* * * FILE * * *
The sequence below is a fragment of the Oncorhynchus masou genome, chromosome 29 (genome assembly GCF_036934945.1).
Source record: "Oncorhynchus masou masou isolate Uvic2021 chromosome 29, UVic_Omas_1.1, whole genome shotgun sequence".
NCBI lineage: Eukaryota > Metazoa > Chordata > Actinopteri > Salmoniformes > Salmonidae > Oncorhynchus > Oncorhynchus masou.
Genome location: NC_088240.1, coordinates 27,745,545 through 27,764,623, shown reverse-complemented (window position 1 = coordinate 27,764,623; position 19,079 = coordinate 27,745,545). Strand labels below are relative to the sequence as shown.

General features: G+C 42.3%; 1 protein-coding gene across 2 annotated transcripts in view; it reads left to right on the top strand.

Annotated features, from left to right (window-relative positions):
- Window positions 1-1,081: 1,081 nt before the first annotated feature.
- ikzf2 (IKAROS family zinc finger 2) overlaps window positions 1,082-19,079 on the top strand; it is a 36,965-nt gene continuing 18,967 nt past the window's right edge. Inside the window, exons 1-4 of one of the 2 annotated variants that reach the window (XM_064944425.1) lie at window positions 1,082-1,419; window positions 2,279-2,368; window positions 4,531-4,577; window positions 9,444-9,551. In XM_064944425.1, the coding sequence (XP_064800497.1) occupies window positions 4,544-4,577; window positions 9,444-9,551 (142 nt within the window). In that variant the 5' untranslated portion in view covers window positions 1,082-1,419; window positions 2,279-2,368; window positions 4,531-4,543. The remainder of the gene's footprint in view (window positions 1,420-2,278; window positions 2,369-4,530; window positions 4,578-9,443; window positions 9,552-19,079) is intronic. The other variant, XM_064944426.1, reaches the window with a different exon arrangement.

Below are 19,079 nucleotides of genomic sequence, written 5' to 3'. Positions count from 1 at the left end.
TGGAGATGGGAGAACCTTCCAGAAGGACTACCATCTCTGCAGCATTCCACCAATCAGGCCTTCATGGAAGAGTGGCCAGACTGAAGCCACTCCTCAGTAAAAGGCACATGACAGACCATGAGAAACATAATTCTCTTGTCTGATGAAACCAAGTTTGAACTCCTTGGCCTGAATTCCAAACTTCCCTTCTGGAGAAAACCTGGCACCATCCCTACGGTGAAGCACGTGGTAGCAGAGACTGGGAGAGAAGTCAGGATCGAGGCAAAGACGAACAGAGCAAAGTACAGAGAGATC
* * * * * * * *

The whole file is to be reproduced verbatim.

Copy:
The sequence below is a fragment of the Oncorhynchus masou genome, chromosome 29 (genome assembly GCF_036934945.1).
Source record: "Oncorhynchus masou masou isolate Uvic2021 chromosome 29, UVic_Omas_1.1, whole genome shotgun sequence".
NCBI lineage: Eukaryota > Metazoa > Chordata > Actinopteri > Salmoniformes > Salmonidae > Oncorhynchus > Oncorhynchus masou.
Genome location: NC_088240.1, coordinates 27,745,545 through 27,764,623, shown reverse-complemented (window position 1 = coordinate 27,764,623; position 19,079 = coordinate 27,745,545). Strand labels below are relative to the sequence as shown.

General features: G+C 42.3%; 1 protein-coding gene across 2 annotated transcripts in view; it reads left to right on the top strand.

Annotated features, from left to right (window-relative positions):
- Window positions 1-1,081: 1,081 nt before the first annotated feature.
- ikzf2 (IKAROS family zinc finger 2) overlaps window positions 1,082-19,079 on the top strand; it is a 36,965-nt gene continuing 18,967 nt past the window's right edge. Inside the window, exons 1-4 of one of the 2 annotated variants that reach the window (XM_064944425.1) lie at window positions 1,082-1,419; window positions 2,279-2,368; window positions 4,531-4,577; window positions 9,444-9,551. In XM_064944425.1, the coding sequence (XP_064800497.1) occupies window positions 4,544-4,577; window positions 9,444-9,551 (142 nt within the window). In that variant the 5' untranslated portion in view covers window positions 1,082-1,419; window positions 2,279-2,368; window positions 4,531-4,543. The remainder of the gene's footprint in view (window positions 1,420-2,278; window positions 2,369-4,530; window positions 4,578-9,443; window positions 9,552-19,079) is intronic. The other variant, XM_064944426.1, reaches the window with a different exon arrangement.

Below are 19,079 nucleotides of genomic sequence, written 5' to 3'. Positions count from 1 at the left end.
TGGAGATGGGAGAACCTTCCAGAAGGACTACCATCTCTGCAGCATTCCACCAATCAGGCCTTCATGGAAGAGTGGCCAGACTGAAGCCACTCCTCAGTAAAAGGCACATGACAGACCATGAGAAACATAATTCTCTTGTCTGATGAAACCAAGTTTGAACTCCTTGGCCTGAATTCCAAACTTCCCTTCTGGAGAAAACCTGGCACCATCCCTACGGTGAAGCACGTGGTAGCAGAGACTGGGAGAGAAGTCAGGATCGAGGCAAAGACGAACAGAGCAAAGTACAGAGAGATC